The Best Lessons my Strawberry Plant has Taught me

My life took a turn in 2014. A few months earlier, towards the end of 2013, my hubby left to do his Masters leaving me with a 9 month old baby. No sooner had he gone than my contract ended, three months later, that same year.

I was not worried at first. I was confident that the contract would be renewed after a month or so, and I took the time to focus on myself and dedicate more time to my little girl. Days turned into weeks and weeks into months. It soon became clear that I was on my own and I needed to do something fast to be able to look after my young family.

I have always been passionate about writing and creating content and I knew that if I found a way to monetize my hobby, I would never have to rely on a job for the rest of my life. I therefore came up with a plan and I was prepared to see it though no matter what. It was during this period that my mom passed by my place from visiting my auntie with a couple of strawberry seedlings.

She gave me one of the seedlings, I planted it in an old recycled water bottle and hung it on my balcony. This tiny plant would become my inspiration for years to come.

For some reason I really connected with the weak, lonely plant. It reminded me so much of myself and where my life was at that time. I equated it to my small venture and learned a lot from how the plant responded to how I took care of it. When I attended to it, manured and watered it consistently, it thrived! One time I traveled up-country for a few days and when I came back it was on the verge of death.

Strawberry plants are runners. What this means is that they produce runners also known as stolons that grow their own roots and eventually develop into a clone plants. My single plant became two plants, then three and then four. It gave me consolation that if I was persistent at working hard in my business; it would, in time, grow and expand.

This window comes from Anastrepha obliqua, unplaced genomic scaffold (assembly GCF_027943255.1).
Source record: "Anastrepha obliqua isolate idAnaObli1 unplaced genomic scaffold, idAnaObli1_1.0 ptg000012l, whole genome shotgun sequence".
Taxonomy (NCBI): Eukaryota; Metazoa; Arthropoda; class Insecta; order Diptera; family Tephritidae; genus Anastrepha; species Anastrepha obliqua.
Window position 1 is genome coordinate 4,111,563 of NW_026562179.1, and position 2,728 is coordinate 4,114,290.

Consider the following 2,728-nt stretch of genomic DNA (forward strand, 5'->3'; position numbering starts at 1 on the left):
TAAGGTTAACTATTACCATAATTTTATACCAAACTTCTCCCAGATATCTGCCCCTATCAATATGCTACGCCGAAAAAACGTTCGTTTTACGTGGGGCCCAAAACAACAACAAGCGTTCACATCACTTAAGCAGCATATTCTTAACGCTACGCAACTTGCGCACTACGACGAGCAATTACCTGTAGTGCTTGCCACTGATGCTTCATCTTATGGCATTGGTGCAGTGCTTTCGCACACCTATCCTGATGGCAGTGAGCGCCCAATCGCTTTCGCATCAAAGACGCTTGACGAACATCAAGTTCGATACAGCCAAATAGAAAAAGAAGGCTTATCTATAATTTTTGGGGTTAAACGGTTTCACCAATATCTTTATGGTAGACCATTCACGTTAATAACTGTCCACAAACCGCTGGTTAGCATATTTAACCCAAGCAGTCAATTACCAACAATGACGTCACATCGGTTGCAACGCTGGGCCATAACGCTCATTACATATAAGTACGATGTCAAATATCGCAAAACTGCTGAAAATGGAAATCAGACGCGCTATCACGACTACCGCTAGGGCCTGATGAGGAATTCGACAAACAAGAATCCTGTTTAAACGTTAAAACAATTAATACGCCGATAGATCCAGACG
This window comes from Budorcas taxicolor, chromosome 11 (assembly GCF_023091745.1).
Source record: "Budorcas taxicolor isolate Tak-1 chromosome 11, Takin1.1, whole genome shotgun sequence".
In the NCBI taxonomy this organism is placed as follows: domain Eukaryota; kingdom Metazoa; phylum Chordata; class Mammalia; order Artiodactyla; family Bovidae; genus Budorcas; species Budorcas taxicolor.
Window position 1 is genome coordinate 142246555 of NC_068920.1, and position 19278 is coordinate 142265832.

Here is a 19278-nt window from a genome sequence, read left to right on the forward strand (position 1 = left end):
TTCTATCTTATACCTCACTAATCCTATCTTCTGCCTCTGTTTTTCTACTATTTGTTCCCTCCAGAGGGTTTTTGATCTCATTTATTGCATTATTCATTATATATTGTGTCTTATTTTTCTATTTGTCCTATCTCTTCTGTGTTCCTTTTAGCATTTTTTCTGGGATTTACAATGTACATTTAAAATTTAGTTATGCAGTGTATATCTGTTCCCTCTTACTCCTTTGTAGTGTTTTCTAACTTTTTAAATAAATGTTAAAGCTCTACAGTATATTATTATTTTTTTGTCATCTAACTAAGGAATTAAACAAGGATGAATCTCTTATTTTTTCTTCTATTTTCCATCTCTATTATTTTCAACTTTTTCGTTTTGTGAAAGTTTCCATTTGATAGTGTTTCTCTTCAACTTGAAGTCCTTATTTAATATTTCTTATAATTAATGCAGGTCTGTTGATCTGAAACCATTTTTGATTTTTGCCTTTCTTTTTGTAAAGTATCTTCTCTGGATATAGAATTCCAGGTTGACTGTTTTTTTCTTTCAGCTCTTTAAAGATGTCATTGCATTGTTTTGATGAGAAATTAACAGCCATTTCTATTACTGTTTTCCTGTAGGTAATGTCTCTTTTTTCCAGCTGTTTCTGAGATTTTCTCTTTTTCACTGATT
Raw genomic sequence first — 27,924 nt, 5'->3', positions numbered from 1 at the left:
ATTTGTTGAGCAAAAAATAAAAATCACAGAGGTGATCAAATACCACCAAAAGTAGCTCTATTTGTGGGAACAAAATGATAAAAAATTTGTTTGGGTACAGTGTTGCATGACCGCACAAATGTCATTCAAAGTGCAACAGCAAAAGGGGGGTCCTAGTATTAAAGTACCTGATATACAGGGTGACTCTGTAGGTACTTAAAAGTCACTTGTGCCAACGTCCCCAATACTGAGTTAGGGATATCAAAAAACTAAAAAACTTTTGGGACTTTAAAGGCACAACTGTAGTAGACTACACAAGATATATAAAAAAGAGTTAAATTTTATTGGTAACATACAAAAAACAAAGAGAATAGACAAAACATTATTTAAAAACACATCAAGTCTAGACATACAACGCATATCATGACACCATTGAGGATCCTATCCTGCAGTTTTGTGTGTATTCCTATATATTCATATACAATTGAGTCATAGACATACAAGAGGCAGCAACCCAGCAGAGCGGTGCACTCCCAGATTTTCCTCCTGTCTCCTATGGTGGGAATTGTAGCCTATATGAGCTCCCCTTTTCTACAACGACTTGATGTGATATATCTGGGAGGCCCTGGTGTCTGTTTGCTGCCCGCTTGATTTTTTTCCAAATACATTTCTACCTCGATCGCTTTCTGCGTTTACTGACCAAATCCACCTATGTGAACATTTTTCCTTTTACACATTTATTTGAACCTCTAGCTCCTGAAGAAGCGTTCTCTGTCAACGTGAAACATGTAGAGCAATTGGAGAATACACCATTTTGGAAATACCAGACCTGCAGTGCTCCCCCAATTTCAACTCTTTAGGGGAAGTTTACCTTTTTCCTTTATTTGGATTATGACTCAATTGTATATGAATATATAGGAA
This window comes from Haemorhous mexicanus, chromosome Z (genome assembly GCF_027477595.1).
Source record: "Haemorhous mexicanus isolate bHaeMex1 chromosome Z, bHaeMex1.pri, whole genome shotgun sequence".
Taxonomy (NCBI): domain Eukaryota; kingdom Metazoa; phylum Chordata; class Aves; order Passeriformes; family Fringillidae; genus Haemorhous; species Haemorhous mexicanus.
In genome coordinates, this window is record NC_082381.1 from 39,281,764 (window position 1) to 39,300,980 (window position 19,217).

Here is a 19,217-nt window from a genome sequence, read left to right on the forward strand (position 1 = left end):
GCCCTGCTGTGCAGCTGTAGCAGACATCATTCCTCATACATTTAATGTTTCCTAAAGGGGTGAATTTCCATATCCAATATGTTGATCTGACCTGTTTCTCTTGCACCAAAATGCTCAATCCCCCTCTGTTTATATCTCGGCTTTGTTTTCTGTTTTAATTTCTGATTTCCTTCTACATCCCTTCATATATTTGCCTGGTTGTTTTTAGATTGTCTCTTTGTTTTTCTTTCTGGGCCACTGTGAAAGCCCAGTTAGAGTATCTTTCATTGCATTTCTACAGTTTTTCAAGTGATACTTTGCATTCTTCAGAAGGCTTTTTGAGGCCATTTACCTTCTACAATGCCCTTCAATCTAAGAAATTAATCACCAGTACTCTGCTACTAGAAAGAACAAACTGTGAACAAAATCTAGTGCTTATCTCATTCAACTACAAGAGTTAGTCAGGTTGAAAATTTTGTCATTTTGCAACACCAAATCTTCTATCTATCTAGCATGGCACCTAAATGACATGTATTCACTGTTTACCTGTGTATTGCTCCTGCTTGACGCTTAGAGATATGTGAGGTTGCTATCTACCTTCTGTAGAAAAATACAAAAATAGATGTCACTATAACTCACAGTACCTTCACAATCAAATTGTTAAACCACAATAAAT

I cannot count the many times I felt like I was going nowhere. The many times I put in so many hours and got almost nothing in return. But my plant gave me the strength I needed to carry on.

When it flowered for the first time, I plucked out the flowers to help it become more productive in the next flowering season. I have had to do the same in my work. You have to invest back the little you get if you want to reap big in the future.

My paternal grandmother grew strawberries in her farm when I was growing up. I loved them so much and I cannot count the number of times I tiptoed through her maize plantation to steal the juicy fruits. My lovely plant has produced very many fruits through the years. I only ate a handful of those. All the rest have been consumed by my two girls.

We were away for 2 weeks during the holidays and when I came back, my plant was brown and wilted. I forgot to install a drip-irrigation system like I’ve always done every time we are away. The first thing I did when I came back was water the plant. But this time I was a little too late.

I watered again the day after, and the day after that. Yesterday was the sixth day and I finally had to admit to myself that the plant was really gone. As I am writing this my business is now standing on its own two feet and I have the little plant to thank for it. It inspired me and helped me to keep going even when all seemed impossible.

I am completely heart-broken but I rejoice in knowing that I will never forget the lessons I learned from it. I know I could never replace it, but I plan to get a new plant soon. And this time I will plant it in a beautiful vase because I can.

Here’s a sad song I absolutely love by UB40. It perfectly summaries how I am feeling at the moment. Enjoy.

 

A diaper at a time.,
Until we see each other again, 

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